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49 between node visitation frequencies in the storage phase and the speed and accuracy of traversal decisions in the retrieval phas e. These data are presented in the Results and Discussion. Binary Tree Specifications A list of the folder and file names used in Trees A and B can be found in Appendix A and Appendix B, respectively. For identification purposes, each node in the tree can be addressed using a two dimensional coordinate system. The first digit in the coordinate indicates the level within the tree, while the second digit represents the position within that level. For example, node (0, 1) would refer to the first (and o nly) node in Level 0 (i.e., the root node of the tree). Node (5, 20) would indicate the twentieth node in Level 5. A more comprehensive depiction of the node numbering system is illustrated in Figure 2 6. In an attempt to keep tree familiarity acquisi tion consistent across participants, the intended storage and retrieval locations for the sixteen target files were evenly distributed across the leaf nodes of Level 7. That is, four target files were intended for storage/retrieval in each quartile (thirt y Since participants began at the root node for each file trial, any given participant became disproportionately more familiar with shallower tree levels than with deeper levels throughout the storage or retr ieval phase. For example, as shown in Table 2 3, if a participant demonstrated perfect accuracy (i.e., did not execute a single backup move) for the entire storage (or retrieval) and 4, 50% of The ideally performing participant would experience the root node sixteen times (since there were sixteen to be stored/retrieved files), each Level 1 node eight t imes, each Level 2 node four times, each Level 3 node two times, and each Level 4 node one time, as all of those nodes constitute correct traversal paths. However, the participant would only experience each correct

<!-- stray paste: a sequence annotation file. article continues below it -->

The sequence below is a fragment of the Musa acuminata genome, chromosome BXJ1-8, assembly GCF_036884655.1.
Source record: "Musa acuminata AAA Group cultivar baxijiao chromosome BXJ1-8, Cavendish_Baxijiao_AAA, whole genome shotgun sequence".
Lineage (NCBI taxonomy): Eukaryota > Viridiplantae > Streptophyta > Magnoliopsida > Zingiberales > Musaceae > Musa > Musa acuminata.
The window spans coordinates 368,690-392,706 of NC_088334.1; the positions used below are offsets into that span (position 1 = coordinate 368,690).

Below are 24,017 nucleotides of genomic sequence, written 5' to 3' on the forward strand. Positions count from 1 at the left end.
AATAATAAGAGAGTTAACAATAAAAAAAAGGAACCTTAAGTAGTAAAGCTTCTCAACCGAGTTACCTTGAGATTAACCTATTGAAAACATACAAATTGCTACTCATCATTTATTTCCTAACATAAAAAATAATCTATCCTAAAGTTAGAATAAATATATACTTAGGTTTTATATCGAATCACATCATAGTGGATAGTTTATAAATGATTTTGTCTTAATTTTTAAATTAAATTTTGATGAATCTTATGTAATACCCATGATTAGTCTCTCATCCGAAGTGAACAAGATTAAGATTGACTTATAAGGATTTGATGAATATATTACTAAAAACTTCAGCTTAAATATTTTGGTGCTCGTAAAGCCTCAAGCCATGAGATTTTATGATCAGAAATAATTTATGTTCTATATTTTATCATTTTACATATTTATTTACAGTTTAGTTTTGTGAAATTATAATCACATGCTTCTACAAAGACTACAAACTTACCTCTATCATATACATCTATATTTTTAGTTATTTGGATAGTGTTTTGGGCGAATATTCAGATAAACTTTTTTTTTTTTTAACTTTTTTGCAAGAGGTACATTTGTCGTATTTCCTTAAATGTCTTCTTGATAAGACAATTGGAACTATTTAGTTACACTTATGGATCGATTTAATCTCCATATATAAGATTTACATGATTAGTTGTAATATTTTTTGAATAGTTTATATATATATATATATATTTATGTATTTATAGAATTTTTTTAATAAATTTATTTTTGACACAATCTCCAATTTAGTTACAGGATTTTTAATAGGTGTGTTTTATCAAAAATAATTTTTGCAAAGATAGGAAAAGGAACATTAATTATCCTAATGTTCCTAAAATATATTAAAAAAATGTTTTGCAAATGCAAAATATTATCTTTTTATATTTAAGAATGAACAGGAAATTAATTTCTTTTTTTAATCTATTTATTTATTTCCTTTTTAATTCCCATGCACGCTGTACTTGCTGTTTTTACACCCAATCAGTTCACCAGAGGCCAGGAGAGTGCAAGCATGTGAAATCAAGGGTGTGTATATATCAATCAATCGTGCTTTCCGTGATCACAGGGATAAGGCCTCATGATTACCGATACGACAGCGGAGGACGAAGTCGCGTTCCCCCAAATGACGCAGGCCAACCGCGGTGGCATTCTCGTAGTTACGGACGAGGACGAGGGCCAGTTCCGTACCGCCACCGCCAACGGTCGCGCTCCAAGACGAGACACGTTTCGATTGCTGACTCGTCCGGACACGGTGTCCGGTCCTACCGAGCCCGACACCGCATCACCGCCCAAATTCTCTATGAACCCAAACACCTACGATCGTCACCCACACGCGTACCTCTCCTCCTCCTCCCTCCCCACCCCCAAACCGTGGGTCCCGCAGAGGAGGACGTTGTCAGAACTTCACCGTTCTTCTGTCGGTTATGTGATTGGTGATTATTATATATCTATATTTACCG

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50 traversal node a single time for Levels 5 through 7 and, as seen in Table 2 3, not all of those nodes comprised correct traversal paths. Level 7 was the only level the tree that consisted exclusively of files. All other levels consisted exclusively of folders. Table 2 4 lists the file name s, descriptions, and locations for all Level 7 stored and retrieved target files for all four conditions.

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51 Table 2 1. Semantic relatedness and super/sub rating scales for Experiment 1 Relatedness rating scale Super/sub scale 0: Not at all related 0: Not all likely 1: Somewhat related 1: Somewhat likely 2: Moderately related 2: Moderately likely 3: Very related 3: Very likely Figure 2 1. Portion of Tree A. Figure 2 2. Portion of Tree B.

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52 Figure 2 3. Top four levels of balance d binary tree Figure 2 4. Storage phase user interface with navigation controls (practice mode).